# An excited hydrogen atom with an electron in the n = 5 state emits light having a frequency of #6.90 xx 10^14 s^-1#. What is the principal quantum level for the final state in this electronic transition?

##### 1 Answer

#### Answer:

#### Explanation:

The first thing that you need to do here is to use the frequency of the emitted photon to calculate its **wavelength**.

As you know, frequency and wavelength have an **inverse relationship** described by the equation

#color(blue)(ul(color(black)(nu * lamda = c)))#

Here

#nu# is the frequency of the photon#c# is the speed of light in a vacuum, usually given as#3 * 10^8# #"m s"^(-1)#

Plug in your value to find

#lamda = (3 * 10^8color(white)(.)"m" color(red)(cancel(color(black)("s"^(-1)))))/(6.90 * 10^(14)color(red)(cancel(color(black)("s"^(-1))))) = 4.348 * 10^(-7)# #"m"#

Now, the relationship between the wavelength of the emitted photon and the **principal quantum numbers** of the orbitals from which and to which the transition is being made is given by the **Rydberg equation**

#1/(lamda_"e") = R * (1/n_1^2 - 1/n_2^2)#

Here

#lamda_"e"# is thewavelengthof the emitted photon (in a vacuum)#R# is theRydberg constant, equal to#1.097 * 10^(7)# #"m"^(-1)# #n_1# represents theprincipal quantum numberof the orbital that islower in energy#n_2# represents theprincipal quantum numberof the orbital that ishigher in energy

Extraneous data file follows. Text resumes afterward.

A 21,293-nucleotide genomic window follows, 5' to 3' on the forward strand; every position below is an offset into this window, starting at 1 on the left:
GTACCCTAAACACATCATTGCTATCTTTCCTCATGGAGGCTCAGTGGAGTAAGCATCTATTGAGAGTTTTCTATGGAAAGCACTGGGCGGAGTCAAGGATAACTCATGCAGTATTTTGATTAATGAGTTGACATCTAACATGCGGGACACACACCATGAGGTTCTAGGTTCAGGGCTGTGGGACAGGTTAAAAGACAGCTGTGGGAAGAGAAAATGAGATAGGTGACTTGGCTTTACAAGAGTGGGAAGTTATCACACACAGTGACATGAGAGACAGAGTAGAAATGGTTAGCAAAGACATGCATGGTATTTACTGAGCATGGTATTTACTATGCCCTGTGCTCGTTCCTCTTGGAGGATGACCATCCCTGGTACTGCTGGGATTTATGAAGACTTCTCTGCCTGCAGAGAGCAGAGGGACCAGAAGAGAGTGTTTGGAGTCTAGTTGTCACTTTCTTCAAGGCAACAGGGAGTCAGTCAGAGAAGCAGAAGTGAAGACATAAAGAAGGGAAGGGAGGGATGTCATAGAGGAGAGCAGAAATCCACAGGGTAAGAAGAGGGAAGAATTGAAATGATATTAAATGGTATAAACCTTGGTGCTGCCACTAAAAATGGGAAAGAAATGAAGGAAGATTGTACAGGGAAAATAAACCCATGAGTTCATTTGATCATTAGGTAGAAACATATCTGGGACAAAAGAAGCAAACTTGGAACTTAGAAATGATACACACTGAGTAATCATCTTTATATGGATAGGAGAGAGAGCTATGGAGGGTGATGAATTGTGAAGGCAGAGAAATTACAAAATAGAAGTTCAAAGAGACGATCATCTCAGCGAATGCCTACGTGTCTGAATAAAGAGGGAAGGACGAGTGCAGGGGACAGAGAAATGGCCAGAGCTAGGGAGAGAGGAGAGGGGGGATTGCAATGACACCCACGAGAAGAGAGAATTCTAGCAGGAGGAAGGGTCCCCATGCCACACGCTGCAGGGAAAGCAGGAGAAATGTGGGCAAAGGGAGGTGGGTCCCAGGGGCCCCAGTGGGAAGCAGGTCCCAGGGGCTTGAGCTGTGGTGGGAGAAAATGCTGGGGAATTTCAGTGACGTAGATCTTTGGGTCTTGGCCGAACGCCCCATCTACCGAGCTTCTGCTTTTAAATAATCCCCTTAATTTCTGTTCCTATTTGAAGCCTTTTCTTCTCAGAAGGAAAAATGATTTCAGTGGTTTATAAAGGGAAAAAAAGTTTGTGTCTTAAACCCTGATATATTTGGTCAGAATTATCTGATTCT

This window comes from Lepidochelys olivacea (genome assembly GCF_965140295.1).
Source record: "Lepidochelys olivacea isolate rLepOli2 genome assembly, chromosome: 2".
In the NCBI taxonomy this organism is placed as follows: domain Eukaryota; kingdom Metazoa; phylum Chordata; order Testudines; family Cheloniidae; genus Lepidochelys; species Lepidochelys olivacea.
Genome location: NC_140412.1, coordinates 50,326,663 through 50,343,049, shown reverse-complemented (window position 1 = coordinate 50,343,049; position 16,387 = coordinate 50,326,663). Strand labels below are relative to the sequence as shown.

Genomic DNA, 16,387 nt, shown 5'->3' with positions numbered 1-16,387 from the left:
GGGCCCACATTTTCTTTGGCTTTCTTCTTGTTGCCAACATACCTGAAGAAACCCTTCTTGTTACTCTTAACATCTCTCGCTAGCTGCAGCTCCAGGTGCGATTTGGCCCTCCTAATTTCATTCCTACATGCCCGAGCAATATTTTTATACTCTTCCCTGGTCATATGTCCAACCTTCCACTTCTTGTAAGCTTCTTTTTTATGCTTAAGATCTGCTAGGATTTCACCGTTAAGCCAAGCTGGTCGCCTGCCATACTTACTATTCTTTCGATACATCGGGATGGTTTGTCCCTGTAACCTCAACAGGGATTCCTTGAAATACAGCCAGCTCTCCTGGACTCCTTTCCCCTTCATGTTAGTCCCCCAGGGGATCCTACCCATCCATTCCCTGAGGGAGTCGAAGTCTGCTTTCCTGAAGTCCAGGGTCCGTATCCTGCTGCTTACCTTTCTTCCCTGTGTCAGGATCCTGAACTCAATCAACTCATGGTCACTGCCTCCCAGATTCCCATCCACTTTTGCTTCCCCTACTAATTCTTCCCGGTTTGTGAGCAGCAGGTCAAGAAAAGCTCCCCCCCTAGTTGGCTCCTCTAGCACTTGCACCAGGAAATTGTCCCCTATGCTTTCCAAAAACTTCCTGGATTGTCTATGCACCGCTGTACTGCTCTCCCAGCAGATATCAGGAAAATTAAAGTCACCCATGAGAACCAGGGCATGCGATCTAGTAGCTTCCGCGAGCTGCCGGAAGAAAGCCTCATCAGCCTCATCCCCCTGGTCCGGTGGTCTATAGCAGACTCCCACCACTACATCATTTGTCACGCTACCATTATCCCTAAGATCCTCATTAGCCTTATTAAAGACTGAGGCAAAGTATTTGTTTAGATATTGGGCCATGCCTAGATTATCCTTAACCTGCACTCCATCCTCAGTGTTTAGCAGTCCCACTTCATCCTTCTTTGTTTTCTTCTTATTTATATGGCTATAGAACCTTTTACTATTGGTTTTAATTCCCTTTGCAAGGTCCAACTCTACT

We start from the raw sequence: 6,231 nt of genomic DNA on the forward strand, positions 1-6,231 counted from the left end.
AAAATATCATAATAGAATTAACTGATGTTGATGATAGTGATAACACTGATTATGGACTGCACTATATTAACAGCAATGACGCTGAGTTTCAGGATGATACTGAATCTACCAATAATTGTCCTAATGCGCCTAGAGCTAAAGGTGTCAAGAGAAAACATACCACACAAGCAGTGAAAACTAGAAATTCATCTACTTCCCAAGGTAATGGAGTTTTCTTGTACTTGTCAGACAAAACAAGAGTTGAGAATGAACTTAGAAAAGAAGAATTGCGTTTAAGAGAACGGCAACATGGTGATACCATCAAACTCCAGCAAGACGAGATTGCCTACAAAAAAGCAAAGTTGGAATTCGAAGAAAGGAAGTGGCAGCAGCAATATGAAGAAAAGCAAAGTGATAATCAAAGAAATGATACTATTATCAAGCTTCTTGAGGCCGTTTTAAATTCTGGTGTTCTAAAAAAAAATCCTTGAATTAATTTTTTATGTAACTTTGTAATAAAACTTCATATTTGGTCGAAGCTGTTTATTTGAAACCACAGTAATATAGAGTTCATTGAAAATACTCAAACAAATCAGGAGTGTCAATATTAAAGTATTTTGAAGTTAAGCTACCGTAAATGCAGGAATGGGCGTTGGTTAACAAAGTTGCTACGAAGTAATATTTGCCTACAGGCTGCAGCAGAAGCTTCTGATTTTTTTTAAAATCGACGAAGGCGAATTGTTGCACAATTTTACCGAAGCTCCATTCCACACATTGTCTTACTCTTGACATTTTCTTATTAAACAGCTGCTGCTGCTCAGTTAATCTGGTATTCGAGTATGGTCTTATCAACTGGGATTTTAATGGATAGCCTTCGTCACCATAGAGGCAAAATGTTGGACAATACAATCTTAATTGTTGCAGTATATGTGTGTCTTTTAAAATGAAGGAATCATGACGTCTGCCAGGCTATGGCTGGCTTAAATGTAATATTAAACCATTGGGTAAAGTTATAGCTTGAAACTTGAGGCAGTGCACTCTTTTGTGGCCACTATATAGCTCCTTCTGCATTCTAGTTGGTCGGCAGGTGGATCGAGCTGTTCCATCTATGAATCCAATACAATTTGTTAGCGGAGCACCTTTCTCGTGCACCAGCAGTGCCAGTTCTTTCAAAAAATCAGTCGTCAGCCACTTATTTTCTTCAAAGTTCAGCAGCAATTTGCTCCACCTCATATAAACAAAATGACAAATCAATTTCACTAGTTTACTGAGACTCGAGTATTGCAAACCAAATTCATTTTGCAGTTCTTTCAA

Now, you know that your electron **emits** an electron, so right from the start, you know that the principal quantum number of the orbital that is *higher* in energy will be

In other words, the principal quantum number of the final orbital in this transition **must** be *emitted*, not absorbed.

So, rearrange the Rydberg equation to isolate

#1/(lamda_ "e") = R/n_1^2 - R/n_2^2#

#R/n_1^2 = 1/(lamda_ "e") + R/n_2^2#

#R/n_1^2 = (n_2^2 + lamda_ "e" * R)/(lamda_ "e" * n_2^2) implies n_1 = sqrt((R * lamda_ "e" * n_2^2)/(n_2^2 + lamda_ "e" * R))#

Plug in your values to find

#n_1 = sqrt(( 1.097 * color(blue)(cancel(color(black)(10^7))) color(red)(cancel(color(black)("m"^(-1)))) * 4.348 * color(blue)(cancel(color(black)(10^(-7))))color(red)(cancel(color(black)("m"))) * 5^2)/(5^2 + 4.348 * color(blue)(cancel(color(black)(10^(-7))))color(red)(cancel(color(black)("m"))) * 1.097 * color(blue)(cancel(color(black)(10^7)))color(red)(cancel(color(black)("m"^(-1))))))#

#n_1 = 2.001384 ~~ 2#

Therefore, you can say that your electron is undergoing a **Balmer series**.